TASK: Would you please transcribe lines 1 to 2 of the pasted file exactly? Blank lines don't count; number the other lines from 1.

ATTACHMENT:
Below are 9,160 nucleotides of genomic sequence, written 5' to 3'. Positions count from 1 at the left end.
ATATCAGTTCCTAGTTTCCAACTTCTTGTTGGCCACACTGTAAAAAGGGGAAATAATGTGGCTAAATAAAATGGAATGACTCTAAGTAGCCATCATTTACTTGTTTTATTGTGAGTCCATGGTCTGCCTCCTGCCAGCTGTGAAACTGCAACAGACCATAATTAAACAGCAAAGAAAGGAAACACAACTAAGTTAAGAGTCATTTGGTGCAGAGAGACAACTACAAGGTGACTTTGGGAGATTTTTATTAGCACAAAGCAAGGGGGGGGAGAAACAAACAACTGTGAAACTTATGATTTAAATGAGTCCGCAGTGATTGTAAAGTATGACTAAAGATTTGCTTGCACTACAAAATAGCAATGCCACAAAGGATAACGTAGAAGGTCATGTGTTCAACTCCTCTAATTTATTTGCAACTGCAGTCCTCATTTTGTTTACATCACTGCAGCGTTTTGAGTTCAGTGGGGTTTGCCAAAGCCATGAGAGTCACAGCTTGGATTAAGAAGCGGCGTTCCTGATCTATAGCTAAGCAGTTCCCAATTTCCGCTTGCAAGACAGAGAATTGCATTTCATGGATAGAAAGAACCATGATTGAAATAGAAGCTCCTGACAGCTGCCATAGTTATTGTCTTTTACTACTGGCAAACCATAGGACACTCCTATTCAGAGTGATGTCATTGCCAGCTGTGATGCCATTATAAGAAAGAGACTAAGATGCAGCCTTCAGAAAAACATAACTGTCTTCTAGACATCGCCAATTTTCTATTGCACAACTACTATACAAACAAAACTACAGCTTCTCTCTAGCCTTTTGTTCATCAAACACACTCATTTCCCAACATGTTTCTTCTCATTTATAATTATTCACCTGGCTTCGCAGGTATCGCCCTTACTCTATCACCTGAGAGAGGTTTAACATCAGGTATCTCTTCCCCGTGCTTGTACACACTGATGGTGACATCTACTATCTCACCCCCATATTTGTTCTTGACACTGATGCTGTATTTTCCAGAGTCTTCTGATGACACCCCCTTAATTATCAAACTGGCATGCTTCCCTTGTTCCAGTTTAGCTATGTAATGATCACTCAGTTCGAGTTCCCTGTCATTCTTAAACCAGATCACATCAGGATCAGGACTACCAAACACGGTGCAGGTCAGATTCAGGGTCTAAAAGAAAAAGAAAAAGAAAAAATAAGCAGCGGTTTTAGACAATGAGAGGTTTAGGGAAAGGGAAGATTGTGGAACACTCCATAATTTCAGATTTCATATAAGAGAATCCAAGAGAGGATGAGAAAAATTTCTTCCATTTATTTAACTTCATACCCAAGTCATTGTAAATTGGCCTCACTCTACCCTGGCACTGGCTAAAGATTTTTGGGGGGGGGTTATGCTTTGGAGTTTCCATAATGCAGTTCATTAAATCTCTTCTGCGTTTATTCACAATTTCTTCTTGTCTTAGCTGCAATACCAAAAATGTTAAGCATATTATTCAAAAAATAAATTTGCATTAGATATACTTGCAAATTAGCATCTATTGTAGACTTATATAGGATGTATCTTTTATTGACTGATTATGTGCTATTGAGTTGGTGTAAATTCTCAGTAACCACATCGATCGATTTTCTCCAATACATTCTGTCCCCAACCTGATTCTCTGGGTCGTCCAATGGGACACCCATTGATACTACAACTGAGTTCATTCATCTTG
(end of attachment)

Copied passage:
Below are 9,160 nucleotides of genomic sequence, written 5' to 3'. Positions count from 1 at the left end.
ATATCAGTTCCTAGTTTCCAACTTCTTGTTGGCCACACTGTAAAAAGGGGAAATAATGTGGCTAAATAAAATGGAATGACTCTAAGTAGCCATCATTTACTTGTTTTATTGTGAGTCCATGGTCTGCCTCCTGCCAGCTGTGAAACTGCAACAGACCATAATTAAACAGCAAAGAAAGGAAACACAACTAAGTTAAGAGTCATTTGGTGCAGAGAGACAACTACAAGGTGACTTTGGGAGATTTTTATTAGCACAAAGCAAGGGGGGGGAGAAACAAACAACTGTGAAACTTATGATTTAAATGAGTCCGCAGTGATTGTAAAGTATGACTAAAGATTTGCTTGCACTACAAAATAGCAATGCCACAAAGGATAACGTAGAAGGTCATGTGTTCAACTCCTCTAATTTATTTGCAACTGCAGTCCTCATTTTGTTTACATCACTGCAGCGTTTTGAGTTCAGTGGGGTTTGCCAAAGCCATGAGAGTCACAGCTTGGATTAAGAAGCGGCGTTCCTGATCTATAGCTAAGCAGTTCCCAATTTCCGCTTGCAAGACAGAGAATTGCATTTCATGGATAGAAAGAACCATGATTGAAATAGAAGCTCCTGACAGCTGCCATAGTTATTGTCTTTTACTACTGGCAAACCATAGGACACTCCTATTCAGAGTGATGTCATTGCCAGCTGTGATGCCATTATAAGAAAGAGACTAAGATGCAGCCTTCAGAAAAACATAACTGTCTTCTAGACATCGCCAATTTTCTATTGCACAACTACTATACAAACAAAACTACAGCTTCTCTCTAGCCTTTTGTTCATCAAACACACTCATTTCCCAACATGTTTCTTCTCATTTATAATTATTCACCTGGCTTCGCAGGTATCGCCCTTACTCTATCACCTGAGAGAGGTTTAACATCAGGTATCTCTTCCCCGTGCTTGTACACACTGATGGTGACATCTACTATCTCACCCCCATATTTGTTCTTGACACTGATGCTGTATTTTCCAGAGTCTTCTGATGACACCCCCTTAATTATCAAACTGGCATGCTTCCCTTGTTCCAGTTTAGCTATGTAATGATCACTCAGTTCGAGTTCCCTGTCATTCTTAAACCAGATCACATCAGGATCAGGACTACCAAACACGGTGCAGGTCAGATTCAGGGTCTAAAAGAAAAAGAAAAAGAAAAAATAAGCAGCGGTTTTAGACAATGAGAGGTTTAGGGAAAGGGAAGATTGTGGAACACTCCATAATTTCAGATTTCATATAAGAGAATCCAAGAGAGGATGAGAAAAATTTCTTCCATTTATTTAACTTCATACCCAAGTCATTGTAAATTGGCCTCACTCTACCCTGGCACTGGCTAAAGATTTTTGGGGGGGGGTTATGCTTTGGAGTTTCCATAATGCAGTTCATTAAATCTCTTCTGCGTTTATTCACAATTTCTTCTTGTCTTAGCTGCAATACCAAAAATGTTAAGCATATTATTCAAAAAATAAATTTGCATTAGATATACTTGCAAATTAGCATCTATTGTAGACTTATATAGGATGTATCTTTTATTGACTGATTATGTGCTATTGAGTTGGTGTAAATTCTCAGTAACCACATCGATCGATTTTCTCCAATACATTCTGTCCCCAACCTGATTCTCTGGGTCGTCCAATGGGACACCCATTGATACTACAACTGAGTTCATTCATCTTG